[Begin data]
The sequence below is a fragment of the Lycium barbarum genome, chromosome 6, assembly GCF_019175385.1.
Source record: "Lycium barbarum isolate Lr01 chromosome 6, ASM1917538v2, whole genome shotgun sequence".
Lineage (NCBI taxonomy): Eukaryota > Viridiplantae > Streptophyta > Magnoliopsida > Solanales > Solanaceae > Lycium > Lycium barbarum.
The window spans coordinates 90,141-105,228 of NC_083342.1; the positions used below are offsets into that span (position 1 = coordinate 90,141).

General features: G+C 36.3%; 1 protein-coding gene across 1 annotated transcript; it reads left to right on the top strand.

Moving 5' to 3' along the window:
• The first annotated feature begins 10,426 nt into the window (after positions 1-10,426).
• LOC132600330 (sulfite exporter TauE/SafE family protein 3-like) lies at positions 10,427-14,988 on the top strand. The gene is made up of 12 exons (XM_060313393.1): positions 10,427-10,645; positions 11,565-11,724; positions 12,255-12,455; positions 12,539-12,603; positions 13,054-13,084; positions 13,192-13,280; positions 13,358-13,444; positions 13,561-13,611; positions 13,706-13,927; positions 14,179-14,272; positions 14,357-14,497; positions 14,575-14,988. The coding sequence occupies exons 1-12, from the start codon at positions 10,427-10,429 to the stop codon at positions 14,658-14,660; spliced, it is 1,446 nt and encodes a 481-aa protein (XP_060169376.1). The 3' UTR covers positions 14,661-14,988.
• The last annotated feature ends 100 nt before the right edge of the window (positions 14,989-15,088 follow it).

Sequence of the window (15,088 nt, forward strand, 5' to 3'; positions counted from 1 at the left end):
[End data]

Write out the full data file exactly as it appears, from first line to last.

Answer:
The sequence below is a fragment of the Lycium barbarum genome, chromosome 6, assembly GCF_019175385.1.
Source record: "Lycium barbarum isolate Lr01 chromosome 6, ASM1917538v2, whole genome shotgun sequence".
Lineage (NCBI taxonomy): Eukaryota > Viridiplantae > Streptophyta > Magnoliopsida > Solanales > Solanaceae > Lycium > Lycium barbarum.
The window spans coordinates 90,141-105,228 of NC_083342.1; the positions used below are offsets into that span (position 1 = coordinate 90,141).

General features: G+C 36.3%; 1 protein-coding gene across 1 annotated transcript; it reads left to right on the top strand.

Moving 5' to 3' along the window:
• The first annotated feature begins 10,426 nt into the window (after positions 1-10,426).
• LOC132600330 (sulfite exporter TauE/SafE family protein 3-like) lies at positions 10,427-14,988 on the top strand. The gene is made up of 12 exons (XM_060313393.1): positions 10,427-10,645; positions 11,565-11,724; positions 12,255-12,455; positions 12,539-12,603; positions 13,054-13,084; positions 13,192-13,280; positions 13,358-13,444; positions 13,561-13,611; positions 13,706-13,927; positions 14,179-14,272; positions 14,357-14,497; positions 14,575-14,988. The coding sequence occupies exons 1-12, from the start codon at positions 10,427-10,429 to the stop codon at positions 14,658-14,660; spliced, it is 1,446 nt and encodes a 481-aa protein (XP_060169376.1). The 3' UTR covers positions 14,661-14,988.
• The last annotated feature ends 100 nt before the right edge of the window (positions 14,989-15,088 follow it).

Sequence of the window (15,088 nt, forward strand, 5' to 3'; positions counted from 1 at the left end):